follow Dictionary.com

How do you spell Hannukah?

Pleiades

[plee-uh-deez, plahy-] /ˈpli əˌdiz, ˈplaɪ-/
plural noun
1.
Classical Mythology. seven daughters of Atlas and half sisters of the Hyades, placed among the stars to save them from the pursuit of Orion. One of them (the Lost Pleiad, ) hides, either from grief or shame.
2.
Astronomy. a conspicuous group or cluster of stars in the constellation Taurus, commonly spoken of as seven, though only six are visible.
Origin
1350-1400
1350-1400; Middle English Pliades < Latin Plīades < Greek Pleíades (singular Pleías); akin to pleîn to sail

Pleiad

[plee-uh d, plahy-uh d] /ˈpli əd, ˈplaɪ əd/
noun
1.
any of the Pleiades.
2.
French Pléiade
[pley-yad] /pleɪˈyad/ (Show IPA)
. a group of seven French poets of the latter half of the 16th century.
3.
(usually lowercase) any group of eminent or brilliant persons or things, especially when seven in number.
Dictionary.com Unabridged
Based on the Random House Dictionary, © Random House, Inc. 2014.
Cite This Source
British Dictionary definitions for Pleiades

Pleiades1

/ˈplaɪəˌdiːz/
plural noun
1.
(Greek myth) the seven daughters of Atlas, placed as stars in the sky either to save them from the pursuit of Orion or, in another account, after they had killed themselves for grief over the death of their half-sisters the Hyades

Pleiades2

/ˈplaɪəˌdiːz/
plural noun
1.
a young conspicuous open star cluster approximately 370 light years away in the constellation Taurus, containing several thousand stars only six or seven of which are visible to the naked eye Compare Hyades1

pleiad

/ˈplaɪəd/
noun
1.
a brilliant or talented group, esp one with seven members
Word Origin
C16: originally French Pléiade, name given by Pierre de Ronsard to himself and six other poets after a group of Alexandrian Greek poets who were called this after the Pleiades1

Pleiad

/ˈplaɪəd/
noun
1.
one of the Pleiades (stars or daughters of Atlas)
Collins English Dictionary - Complete & Unabridged 2012 Digital Edition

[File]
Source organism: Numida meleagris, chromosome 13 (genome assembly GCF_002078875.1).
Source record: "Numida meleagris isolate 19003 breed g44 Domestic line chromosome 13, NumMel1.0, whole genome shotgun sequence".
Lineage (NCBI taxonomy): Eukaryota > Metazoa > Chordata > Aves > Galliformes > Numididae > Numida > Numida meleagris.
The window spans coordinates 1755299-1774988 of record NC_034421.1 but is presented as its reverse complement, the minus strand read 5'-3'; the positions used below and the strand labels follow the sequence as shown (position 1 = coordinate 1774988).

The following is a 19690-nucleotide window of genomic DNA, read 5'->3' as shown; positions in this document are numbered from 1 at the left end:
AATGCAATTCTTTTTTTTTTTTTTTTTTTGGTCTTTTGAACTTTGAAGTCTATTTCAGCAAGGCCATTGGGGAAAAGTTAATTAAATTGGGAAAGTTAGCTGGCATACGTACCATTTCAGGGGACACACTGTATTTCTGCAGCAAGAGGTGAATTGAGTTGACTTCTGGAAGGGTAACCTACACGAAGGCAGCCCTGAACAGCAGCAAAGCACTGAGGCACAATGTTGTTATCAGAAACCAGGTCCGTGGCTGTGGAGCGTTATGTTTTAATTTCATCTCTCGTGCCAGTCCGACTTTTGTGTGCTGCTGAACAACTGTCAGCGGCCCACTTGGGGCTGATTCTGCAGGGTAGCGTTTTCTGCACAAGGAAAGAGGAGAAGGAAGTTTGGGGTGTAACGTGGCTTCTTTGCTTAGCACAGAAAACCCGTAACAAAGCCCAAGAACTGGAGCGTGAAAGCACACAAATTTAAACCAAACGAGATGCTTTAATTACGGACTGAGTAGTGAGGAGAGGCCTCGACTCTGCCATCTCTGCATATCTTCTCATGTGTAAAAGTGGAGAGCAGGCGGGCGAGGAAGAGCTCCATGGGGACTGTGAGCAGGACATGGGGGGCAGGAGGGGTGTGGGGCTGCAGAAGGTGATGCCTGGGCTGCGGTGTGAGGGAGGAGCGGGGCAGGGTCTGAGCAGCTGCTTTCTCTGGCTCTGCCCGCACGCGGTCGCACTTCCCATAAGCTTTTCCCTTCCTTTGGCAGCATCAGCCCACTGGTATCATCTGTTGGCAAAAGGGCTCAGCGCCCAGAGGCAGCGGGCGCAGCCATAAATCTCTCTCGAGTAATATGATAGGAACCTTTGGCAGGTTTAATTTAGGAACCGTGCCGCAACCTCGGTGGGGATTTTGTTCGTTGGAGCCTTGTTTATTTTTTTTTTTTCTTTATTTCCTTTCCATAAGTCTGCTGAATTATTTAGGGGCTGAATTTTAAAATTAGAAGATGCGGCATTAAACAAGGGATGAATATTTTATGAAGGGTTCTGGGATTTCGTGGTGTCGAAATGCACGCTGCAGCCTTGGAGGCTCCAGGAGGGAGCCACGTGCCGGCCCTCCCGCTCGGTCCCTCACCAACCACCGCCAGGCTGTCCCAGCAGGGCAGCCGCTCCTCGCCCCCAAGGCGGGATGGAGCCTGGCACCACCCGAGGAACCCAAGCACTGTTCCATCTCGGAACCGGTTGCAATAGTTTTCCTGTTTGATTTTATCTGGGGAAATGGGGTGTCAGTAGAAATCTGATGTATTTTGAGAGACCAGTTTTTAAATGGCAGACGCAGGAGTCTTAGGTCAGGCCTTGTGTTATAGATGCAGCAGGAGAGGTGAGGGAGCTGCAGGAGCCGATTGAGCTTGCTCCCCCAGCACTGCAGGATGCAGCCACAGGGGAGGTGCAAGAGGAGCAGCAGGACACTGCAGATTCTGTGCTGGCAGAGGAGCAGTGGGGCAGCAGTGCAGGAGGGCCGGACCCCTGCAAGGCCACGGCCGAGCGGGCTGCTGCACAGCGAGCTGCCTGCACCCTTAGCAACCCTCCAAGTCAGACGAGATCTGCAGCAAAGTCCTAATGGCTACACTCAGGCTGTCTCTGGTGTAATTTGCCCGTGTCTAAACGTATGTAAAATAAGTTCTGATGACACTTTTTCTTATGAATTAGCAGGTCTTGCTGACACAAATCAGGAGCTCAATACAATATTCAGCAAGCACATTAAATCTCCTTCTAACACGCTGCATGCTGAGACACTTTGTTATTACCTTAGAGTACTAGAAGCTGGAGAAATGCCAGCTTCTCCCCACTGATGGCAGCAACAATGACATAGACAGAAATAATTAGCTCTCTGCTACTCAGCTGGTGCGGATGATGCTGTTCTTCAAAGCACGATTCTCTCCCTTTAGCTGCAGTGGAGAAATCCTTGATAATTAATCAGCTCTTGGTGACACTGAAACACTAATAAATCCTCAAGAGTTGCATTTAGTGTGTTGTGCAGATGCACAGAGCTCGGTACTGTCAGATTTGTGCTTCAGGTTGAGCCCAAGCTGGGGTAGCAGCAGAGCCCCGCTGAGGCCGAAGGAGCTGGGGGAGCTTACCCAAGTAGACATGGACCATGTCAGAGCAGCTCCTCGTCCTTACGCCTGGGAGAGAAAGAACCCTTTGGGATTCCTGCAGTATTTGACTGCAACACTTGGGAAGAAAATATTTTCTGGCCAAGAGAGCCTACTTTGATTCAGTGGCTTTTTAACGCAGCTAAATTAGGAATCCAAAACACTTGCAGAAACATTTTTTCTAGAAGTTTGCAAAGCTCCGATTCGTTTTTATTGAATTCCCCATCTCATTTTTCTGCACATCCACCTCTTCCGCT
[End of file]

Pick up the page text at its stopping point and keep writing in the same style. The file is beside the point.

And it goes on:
© William Collins Sons & Co. Ltd. 1979, 1986 © HarperCollins
Publishers 1998, 2000, 2003, 2005, 2006, 2007, 2009, 2012
Cite This Source
Word Origin and History for Pleiades
n.

late 14c., the seven daughters of Atlas and Pleione, transformed by Zeus into seven stars, from Latin Pleiades, from Greek Pleiades, perhaps literally "constellation of the doves" from a shortened form of peleiades, plural of peleias "dove" (from PIE root *pel- "dark-colored, gray"). Or perhaps from plein "to sail," because the season of navigation begins with their heliacal rising.

Old English had the name from Latin as Pliade. Mentioned by Hesiod (pre-700 B.C.E.), only six now are visible to most people; on a clear night a good eye can see nine (in 1579, well before the invention of the telescope, the German astronomer Michael Moestlin (1550-1631) correctly drew 11 Pleiades stars); telescopes reveal at least 500. Hence French pleiade, used for a meeting or grouping of seven persons.

Online Etymology Dictionary, © 2010 Douglas Harper
Cite This Source
Pleiades in Science
Pleiades
  (plē'ə-dēz')   
A loose collection of several hundred stars in the constellation Taurus, at least six of which are visible to the unaided eye.
The American Heritage® Science Dictionary
Copyright © 2002. Published by Houghton Mifflin. All rights reserved.
Cite This Source
Pleiades in the Bible

Heb. kimah, "a cluster" (Job 9:9; 38:31; Amos 5:8, A.V., "seven stars;" R.V., "Pleiades"), a name given to the cluster of stars seen in the shoulder of the constellation Taurus.

Easton's 1897 Bible Dictionary
Cite This Source

Word of the Day

Word Value for Pleiades

11
13
Scrabble Words With Friends

Quotes with Pleiades

Nearby words for pleiades